Food Love helps black, brown, and low-income families in need access fresh vegan food

"When I transitioned from eating predominantly meat to eating predominantly plants, I decided to use my transition journey to encourage others to switch to a plant-based diet. I started 'Might Be Vegan' - a safe space for people to have a dialogue about a vegan diet. It evolved and became a space where I brought my marketing experience in a unique way with food media.

Image: Kimberly Barnes
Image: Kimberly Barnes

I am Kimberly Barnes from the US, and I started the project 'Food Love' to support Black, Brown, and low-income communities who are experiencing food insecurity, especially during the coronavirus pandemic. When the pandemic hit the US, I started thinking of meaningful ways to launch a new project virtually. During my research, I found out how people of color have been affected the most at this time. There are several reasons supporting this fact. But the one that stood out to me was, as people of color, our food choices had a lot to do with what we did not have access to. Having a history of eating what’s leftover and creating a flavor profile for the family to get accustomed to has been our journey. Moreover, the reason behind multiple illnesses in the world is primarily because of the food choices that we make.


In the month of April, I started the project 'Food Love'. There are 17 dedicated volunteers working for this cause. The idea behind Food Love runs on one simple factor - coordination. We coordinate the need for food from social workers and our brand partners. Frequent communication with social workers is key to get the details of our beneficiaries. Our automation system helps to match the clients with our brand partners who deliver fresh plant-based food or groceries. Moreover, we also provide e-book explaining numerous benefits of a vegan diet and a cookbook which features ingredients that are affordable and easily accessible.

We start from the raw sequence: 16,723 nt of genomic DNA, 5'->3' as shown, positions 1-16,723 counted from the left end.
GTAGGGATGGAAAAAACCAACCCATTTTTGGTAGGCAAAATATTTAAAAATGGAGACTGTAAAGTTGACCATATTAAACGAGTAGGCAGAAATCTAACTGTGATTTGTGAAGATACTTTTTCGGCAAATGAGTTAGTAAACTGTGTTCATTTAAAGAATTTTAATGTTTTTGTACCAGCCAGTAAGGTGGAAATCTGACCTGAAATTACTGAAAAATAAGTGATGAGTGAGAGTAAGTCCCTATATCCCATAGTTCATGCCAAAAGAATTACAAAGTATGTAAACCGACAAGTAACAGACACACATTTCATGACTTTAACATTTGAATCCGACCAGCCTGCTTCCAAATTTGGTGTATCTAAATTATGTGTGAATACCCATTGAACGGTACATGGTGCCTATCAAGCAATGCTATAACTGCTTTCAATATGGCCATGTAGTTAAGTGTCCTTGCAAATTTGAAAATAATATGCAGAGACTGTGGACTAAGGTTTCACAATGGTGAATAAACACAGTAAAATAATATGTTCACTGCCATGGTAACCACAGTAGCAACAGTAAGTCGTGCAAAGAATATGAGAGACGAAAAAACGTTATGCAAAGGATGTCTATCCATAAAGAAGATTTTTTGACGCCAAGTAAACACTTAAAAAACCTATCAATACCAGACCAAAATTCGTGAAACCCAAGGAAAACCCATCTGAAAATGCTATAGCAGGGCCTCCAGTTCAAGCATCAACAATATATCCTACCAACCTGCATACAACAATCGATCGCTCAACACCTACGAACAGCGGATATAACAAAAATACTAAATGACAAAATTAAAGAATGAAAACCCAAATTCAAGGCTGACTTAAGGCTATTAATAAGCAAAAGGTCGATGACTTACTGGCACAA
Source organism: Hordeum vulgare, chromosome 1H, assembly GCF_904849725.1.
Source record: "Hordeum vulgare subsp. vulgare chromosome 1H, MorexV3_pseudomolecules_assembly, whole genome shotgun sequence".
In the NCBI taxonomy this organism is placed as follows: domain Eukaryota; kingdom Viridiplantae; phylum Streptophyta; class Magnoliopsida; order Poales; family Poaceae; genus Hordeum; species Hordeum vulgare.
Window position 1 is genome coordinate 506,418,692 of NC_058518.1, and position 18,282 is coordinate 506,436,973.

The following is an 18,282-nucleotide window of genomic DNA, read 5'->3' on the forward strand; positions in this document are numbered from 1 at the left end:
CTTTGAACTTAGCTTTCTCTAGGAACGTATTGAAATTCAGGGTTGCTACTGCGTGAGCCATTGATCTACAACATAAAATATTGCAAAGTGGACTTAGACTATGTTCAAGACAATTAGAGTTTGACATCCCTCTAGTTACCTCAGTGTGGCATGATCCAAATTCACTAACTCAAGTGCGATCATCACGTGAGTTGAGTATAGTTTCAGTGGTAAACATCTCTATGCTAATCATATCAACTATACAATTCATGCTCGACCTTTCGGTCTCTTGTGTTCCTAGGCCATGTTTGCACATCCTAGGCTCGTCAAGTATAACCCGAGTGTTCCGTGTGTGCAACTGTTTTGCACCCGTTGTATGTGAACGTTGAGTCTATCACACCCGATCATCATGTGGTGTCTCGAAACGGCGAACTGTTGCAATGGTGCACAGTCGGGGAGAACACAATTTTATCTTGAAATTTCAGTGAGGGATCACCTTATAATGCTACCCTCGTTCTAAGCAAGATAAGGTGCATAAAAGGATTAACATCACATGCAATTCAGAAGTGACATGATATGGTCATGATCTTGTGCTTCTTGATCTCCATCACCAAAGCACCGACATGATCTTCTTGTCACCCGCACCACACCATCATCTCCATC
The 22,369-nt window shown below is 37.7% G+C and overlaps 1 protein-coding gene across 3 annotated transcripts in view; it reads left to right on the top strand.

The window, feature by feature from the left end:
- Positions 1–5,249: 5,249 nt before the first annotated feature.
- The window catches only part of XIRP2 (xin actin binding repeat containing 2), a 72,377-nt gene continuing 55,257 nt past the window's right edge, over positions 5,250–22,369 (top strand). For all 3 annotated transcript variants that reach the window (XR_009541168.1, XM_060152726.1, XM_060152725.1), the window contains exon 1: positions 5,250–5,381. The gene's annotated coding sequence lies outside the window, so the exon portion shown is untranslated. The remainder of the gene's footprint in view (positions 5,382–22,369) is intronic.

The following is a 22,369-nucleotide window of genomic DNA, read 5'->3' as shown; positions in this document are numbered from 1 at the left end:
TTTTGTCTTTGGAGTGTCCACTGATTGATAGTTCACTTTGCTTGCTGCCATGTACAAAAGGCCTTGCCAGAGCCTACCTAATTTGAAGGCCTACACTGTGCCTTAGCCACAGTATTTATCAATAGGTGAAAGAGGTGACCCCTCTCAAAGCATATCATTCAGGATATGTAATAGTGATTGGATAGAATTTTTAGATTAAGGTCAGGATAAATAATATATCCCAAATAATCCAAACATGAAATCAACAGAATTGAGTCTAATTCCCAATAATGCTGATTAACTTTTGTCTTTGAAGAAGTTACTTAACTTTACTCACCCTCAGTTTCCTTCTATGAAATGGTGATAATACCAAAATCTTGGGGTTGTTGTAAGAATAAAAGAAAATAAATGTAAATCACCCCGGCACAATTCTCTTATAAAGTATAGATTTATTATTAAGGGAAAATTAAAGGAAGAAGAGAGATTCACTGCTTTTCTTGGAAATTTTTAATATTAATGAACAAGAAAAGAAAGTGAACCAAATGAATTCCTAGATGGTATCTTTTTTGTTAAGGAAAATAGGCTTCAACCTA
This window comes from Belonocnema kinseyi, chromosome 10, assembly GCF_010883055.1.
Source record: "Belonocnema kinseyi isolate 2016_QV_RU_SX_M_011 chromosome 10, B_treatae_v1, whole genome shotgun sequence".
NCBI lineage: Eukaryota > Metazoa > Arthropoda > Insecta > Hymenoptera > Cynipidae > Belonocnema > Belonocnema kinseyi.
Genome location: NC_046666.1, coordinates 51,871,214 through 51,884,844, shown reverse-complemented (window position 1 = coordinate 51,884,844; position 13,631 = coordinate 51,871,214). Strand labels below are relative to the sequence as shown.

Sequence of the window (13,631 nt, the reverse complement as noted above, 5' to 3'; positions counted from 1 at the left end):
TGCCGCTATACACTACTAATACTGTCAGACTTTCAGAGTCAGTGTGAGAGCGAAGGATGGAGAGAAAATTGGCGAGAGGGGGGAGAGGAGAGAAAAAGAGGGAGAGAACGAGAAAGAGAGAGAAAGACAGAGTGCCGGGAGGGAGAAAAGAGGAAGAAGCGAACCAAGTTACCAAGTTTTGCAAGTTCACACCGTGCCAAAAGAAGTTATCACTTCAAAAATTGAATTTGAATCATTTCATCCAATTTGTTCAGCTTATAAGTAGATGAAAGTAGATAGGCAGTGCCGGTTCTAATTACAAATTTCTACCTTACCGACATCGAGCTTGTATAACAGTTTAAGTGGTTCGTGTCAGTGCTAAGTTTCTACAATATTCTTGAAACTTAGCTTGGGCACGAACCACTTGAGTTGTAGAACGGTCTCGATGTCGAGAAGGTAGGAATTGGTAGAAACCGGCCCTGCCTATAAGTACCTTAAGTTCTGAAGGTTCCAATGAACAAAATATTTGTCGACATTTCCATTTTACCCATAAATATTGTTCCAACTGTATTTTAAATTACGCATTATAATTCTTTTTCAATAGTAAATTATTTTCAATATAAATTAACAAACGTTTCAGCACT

We have had the privilege to fill the cupboards and refrigerators of many people with groceries. One of the families that we delivered to, sent us a letter back. They expressed how happy they were to receive fresh groceries. For over three months they had been eating canned food. That really broke my heart.

During the pandemic, fresh grocery has been a blessing for so many families.

I recognize that fast food and unhealthy items are easy to access. On the other side, healthy food is expensive and is not easily accessible. I am working really hard to bridge this gap.

Food banks that accept canned food isn't a solution. Canned foods have a higher concentration of salt and sugar.

We cannot be proud of ourselves after donating unhealthy food to the needy. My vision is to find a solution to close this huge gap and make healthy food accessible to everyone."


You Humanity pays respect and gratitude to Kimberly for going above and beyond to contribute towards Humanity.


If you know someone who is working for others, please share the story https://www.youhumanity.com/share-your-story

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